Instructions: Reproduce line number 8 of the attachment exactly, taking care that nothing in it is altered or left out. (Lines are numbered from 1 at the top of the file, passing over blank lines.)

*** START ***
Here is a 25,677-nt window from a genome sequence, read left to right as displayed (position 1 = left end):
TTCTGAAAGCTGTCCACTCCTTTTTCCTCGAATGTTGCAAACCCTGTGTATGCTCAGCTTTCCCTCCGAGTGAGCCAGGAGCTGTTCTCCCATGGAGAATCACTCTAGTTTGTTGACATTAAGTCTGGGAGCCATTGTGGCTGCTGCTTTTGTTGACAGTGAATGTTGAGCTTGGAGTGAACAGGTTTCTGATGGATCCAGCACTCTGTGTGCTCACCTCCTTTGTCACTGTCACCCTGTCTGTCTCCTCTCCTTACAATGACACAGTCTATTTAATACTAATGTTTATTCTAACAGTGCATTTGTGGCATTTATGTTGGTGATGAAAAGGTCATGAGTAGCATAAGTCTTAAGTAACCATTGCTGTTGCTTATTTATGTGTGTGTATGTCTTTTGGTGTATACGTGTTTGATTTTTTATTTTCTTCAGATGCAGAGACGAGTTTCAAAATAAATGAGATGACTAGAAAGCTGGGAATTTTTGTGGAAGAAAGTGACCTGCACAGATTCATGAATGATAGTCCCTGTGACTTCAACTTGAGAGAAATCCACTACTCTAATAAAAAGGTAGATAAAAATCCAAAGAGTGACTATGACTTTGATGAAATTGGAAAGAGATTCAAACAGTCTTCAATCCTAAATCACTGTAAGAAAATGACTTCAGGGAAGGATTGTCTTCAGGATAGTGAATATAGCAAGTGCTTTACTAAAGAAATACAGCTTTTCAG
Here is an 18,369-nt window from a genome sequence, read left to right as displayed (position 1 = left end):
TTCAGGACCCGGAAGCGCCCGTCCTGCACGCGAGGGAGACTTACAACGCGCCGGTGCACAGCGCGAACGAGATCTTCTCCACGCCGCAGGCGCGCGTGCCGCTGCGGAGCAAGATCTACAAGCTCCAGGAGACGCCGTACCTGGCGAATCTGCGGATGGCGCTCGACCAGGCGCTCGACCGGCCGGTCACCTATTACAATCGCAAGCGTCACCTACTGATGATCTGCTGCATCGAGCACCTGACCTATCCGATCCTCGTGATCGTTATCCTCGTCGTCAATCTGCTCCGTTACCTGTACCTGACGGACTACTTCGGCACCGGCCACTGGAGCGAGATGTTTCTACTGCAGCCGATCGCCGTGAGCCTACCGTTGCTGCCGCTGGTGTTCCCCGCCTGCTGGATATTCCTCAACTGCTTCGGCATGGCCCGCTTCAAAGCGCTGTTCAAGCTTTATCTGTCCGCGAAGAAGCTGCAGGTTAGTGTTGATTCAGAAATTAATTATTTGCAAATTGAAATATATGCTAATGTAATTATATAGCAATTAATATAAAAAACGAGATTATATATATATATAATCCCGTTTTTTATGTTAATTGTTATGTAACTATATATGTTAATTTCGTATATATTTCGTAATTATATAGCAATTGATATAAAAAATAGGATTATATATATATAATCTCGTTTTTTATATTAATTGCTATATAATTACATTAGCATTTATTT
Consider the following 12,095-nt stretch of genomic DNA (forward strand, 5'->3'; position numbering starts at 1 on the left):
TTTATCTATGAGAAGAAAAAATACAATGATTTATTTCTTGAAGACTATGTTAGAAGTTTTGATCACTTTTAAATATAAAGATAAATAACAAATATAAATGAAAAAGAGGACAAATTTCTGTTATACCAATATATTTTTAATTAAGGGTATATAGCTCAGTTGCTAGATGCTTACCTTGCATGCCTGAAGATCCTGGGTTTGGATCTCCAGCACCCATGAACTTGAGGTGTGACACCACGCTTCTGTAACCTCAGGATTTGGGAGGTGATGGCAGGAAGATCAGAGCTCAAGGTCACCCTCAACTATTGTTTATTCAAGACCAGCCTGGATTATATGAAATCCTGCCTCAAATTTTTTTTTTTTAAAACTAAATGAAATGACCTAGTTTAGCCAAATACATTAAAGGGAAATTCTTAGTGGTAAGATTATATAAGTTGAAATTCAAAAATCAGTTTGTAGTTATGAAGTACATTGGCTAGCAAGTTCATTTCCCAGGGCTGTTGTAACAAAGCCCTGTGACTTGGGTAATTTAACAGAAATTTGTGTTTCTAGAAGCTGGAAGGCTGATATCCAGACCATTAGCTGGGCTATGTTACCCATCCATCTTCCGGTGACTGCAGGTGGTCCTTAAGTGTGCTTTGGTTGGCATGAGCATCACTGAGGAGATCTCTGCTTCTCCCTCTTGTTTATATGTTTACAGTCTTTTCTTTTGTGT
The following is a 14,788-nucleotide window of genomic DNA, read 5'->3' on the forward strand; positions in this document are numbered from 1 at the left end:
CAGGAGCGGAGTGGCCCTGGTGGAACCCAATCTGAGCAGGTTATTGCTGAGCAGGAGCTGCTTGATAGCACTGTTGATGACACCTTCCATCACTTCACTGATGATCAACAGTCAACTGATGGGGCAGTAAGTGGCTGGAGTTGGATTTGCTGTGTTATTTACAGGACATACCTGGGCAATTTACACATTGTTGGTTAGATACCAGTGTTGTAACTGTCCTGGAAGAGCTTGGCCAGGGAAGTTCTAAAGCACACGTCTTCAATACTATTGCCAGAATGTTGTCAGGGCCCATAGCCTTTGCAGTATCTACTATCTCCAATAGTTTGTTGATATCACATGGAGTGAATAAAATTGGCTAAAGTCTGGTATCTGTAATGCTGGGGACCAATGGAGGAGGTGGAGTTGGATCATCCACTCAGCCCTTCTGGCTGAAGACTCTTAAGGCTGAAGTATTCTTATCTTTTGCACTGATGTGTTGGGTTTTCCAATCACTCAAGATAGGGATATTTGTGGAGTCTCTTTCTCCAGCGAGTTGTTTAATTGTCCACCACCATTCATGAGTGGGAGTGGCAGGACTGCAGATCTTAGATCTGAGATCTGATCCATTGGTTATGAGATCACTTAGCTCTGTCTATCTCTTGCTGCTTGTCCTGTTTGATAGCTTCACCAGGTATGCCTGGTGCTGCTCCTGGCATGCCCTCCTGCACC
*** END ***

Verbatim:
CAGGAGCGGAGTGGCCCTGGTGGAACCCAATCTGAGCAGGTTATTGCTGAGCAGGAGCTGCTTGATAGCACTGTTGATGACACCTTCCATCACTTCACTGATGATCAACAGTCAACTGATGGGGCAGTAAGTGGCTGGAGTTGGATTTGCTGTGTTATTTACAGGACATACCTGGGCAATTTACACATTGTTGGTTAGATACCAGTGTTGTAACTGTCCTGGAAGAGCTTGGCCAGGGAAGTTCTAAAGCACACGTCTTCAATACTATTGCCAGAATGTTGTCAGGGCCCATAGCCTTTGCAGTATCTACTATCTCCAATAGTTTGTTGATATCACATGGAGTGAATAAAATTGGCTAAAGTCTGGTATCTGTAATGCTGGGGACCAATGGAGGAGGTGGAGTTGGATCATCCACTCAGCCCTTCTGGCTGAAGACTCTTAAGGCTGAAGTATTCTTATCTTTTGCACTGATGTGTTGGGTTTTCCAATCACTCAAGATAGGGATATTTGTGGAGTCTCTTTCTCCAGCGAGTTGTTTAATTGTCCACCACCATTCATGAGTGGGAGTGGCAGGACTGCAGATCTTAGATCTGAGATCTGATCCATTGGTTATGAGATCACTTAGCTCTGTCTATCTCTTGCTGCTTGTCCTGTTTGATAGCTTCACCAGGTATGCCTGGTGCTGCTCCTGGCATGCCCTCCTGCACC